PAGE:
Men and women tend to grieve differently, with women wanting to discuss the loss and men tending to want to "close up and go play golf," Keefe said, though there are always exceptions.
For couples going through infertility treatment, who may have already heavily invested themselves in the pregnancy financially and emotionally, the loss can be especially difficult to bear.
"The study provides evidence scientifically of what a lot of us sensed was an issue, which is that following a major disappointment of a miscarriage or stillbirth, that marriages can fall apart," said Keefe, a fertility specialist who has also trained as a psychiatrist.
After the miscarriage, Becker had trouble sleeping, became depressed and wanted to "talk about what had happened to anyone who'd listen," she said.
Though she and her husband of 22 years never seriously considered divorce, "it did affect our relationship," Becker said.
Gradually, Becker found her own way of coping. Now 44, she started a Web site, miscarriagememories.com, where she offers support to other women going through similar loss and sells silver charms to memorialize the baby that could have been.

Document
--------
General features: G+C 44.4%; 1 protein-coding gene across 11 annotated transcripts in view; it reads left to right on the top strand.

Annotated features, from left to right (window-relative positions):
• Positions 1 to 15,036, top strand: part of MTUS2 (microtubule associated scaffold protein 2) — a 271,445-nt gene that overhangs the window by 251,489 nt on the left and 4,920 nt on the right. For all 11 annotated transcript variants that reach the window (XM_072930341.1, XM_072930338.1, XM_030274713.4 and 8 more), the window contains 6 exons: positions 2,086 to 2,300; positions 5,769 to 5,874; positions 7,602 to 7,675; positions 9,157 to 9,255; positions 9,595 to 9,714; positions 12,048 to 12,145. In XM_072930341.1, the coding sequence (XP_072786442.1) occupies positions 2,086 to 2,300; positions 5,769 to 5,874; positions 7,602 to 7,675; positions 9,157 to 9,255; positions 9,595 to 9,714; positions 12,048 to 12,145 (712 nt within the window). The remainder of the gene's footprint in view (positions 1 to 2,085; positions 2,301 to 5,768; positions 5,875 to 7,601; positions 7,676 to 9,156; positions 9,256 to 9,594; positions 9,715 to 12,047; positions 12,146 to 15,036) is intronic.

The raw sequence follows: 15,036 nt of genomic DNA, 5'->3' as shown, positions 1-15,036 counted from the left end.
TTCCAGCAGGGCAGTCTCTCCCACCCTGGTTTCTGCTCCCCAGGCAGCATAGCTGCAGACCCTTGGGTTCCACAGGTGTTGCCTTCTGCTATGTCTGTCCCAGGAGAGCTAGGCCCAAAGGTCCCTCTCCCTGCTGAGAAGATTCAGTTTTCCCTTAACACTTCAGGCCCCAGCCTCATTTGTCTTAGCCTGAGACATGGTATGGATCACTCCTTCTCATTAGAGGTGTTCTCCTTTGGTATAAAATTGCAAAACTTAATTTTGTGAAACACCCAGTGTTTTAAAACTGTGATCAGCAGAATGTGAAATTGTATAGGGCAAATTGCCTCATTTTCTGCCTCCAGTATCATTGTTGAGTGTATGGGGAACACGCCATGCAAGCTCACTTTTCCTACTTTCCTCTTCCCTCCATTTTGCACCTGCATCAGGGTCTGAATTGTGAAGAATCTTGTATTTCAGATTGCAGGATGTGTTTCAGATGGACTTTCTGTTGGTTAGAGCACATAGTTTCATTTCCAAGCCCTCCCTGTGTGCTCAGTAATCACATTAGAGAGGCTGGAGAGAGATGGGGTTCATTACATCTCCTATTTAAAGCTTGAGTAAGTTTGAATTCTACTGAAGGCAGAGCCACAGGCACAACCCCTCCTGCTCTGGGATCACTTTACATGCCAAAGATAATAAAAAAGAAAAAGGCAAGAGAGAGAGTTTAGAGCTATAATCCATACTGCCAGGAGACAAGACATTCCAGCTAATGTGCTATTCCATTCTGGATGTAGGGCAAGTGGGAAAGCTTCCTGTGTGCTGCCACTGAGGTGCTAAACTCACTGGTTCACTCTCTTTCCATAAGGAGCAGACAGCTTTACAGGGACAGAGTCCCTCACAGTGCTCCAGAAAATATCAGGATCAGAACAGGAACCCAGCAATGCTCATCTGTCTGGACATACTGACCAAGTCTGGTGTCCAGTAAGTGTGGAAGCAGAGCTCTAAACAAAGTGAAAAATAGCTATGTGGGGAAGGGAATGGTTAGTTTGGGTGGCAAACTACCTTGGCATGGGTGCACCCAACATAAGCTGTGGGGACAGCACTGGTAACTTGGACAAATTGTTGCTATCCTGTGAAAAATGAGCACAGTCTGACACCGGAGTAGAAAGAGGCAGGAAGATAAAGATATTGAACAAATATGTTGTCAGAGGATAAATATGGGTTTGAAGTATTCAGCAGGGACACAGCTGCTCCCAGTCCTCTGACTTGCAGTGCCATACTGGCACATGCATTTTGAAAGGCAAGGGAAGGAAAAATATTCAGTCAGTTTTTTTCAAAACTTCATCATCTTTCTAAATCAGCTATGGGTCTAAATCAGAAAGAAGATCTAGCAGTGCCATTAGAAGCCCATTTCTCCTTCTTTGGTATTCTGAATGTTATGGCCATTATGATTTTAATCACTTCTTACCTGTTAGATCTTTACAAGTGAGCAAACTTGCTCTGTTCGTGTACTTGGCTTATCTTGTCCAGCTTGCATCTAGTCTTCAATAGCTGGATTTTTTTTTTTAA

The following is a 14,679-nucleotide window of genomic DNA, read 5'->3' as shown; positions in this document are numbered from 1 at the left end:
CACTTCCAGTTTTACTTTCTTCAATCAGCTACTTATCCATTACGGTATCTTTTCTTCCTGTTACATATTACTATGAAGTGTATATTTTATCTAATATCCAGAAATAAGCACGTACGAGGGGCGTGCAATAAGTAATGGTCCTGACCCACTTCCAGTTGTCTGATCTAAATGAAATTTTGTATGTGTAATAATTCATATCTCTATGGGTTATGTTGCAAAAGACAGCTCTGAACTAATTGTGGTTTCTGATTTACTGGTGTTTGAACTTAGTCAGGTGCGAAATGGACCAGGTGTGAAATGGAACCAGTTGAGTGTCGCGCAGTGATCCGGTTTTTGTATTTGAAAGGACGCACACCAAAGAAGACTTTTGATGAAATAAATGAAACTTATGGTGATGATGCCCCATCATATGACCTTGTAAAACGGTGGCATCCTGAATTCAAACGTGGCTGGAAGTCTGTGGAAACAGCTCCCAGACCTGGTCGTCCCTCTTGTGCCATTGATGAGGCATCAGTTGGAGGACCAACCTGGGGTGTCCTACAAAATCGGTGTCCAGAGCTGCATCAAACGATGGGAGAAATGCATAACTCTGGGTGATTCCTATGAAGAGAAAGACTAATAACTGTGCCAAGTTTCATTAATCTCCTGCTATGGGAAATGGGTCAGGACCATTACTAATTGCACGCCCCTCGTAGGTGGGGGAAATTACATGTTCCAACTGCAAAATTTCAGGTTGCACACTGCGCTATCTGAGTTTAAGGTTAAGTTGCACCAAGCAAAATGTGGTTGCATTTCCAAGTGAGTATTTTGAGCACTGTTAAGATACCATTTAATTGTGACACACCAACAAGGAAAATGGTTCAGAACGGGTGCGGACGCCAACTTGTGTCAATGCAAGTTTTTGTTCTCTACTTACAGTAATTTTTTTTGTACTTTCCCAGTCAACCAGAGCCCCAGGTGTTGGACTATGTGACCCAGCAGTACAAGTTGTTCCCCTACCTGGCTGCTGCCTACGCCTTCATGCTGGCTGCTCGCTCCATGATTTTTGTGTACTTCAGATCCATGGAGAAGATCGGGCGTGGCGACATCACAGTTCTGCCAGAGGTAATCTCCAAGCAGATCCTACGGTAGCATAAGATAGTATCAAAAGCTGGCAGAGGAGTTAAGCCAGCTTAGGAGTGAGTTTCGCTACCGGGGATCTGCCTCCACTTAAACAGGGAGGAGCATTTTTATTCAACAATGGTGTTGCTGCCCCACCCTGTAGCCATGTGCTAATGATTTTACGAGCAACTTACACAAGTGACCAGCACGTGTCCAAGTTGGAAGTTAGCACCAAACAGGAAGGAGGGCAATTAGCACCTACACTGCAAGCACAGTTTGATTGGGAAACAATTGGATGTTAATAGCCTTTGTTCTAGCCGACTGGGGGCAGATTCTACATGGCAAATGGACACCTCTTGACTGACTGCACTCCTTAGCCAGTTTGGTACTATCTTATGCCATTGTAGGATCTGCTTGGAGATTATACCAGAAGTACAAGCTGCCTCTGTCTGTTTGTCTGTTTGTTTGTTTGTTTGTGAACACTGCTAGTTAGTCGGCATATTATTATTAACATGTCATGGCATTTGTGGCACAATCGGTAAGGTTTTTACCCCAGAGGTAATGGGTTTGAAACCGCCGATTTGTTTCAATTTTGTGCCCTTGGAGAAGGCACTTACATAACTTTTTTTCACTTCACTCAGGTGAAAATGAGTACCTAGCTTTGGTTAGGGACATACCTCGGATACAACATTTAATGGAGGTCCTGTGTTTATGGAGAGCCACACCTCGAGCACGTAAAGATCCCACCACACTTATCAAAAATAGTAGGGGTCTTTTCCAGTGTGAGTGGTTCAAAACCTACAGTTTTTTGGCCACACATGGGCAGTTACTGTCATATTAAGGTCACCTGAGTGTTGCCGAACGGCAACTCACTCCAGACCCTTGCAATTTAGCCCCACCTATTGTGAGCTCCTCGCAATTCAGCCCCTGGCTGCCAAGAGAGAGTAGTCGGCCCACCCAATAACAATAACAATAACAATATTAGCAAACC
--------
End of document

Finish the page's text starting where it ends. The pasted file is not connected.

"People e-mail me all the time and say, 'Thank you for telling me I am not crazy for feeling this way,'" Becker said. "I would rather have the baby, but if I couldn't have that, I am happy that something positive has come out of this."
The American Pregnancy Association has more on miscarriage.
SOURCES: Katherine Gold, M.D., M.S.W., M.S., assistant professor, department of family medicine and department of obstetrics and gynecology, University of Michigan, Ann Arbor; Wendy Becker, mother, Highlands Ranch, Colo.; David Keefe, M.D., chairman, obstetrics & gynecology, New York Universi
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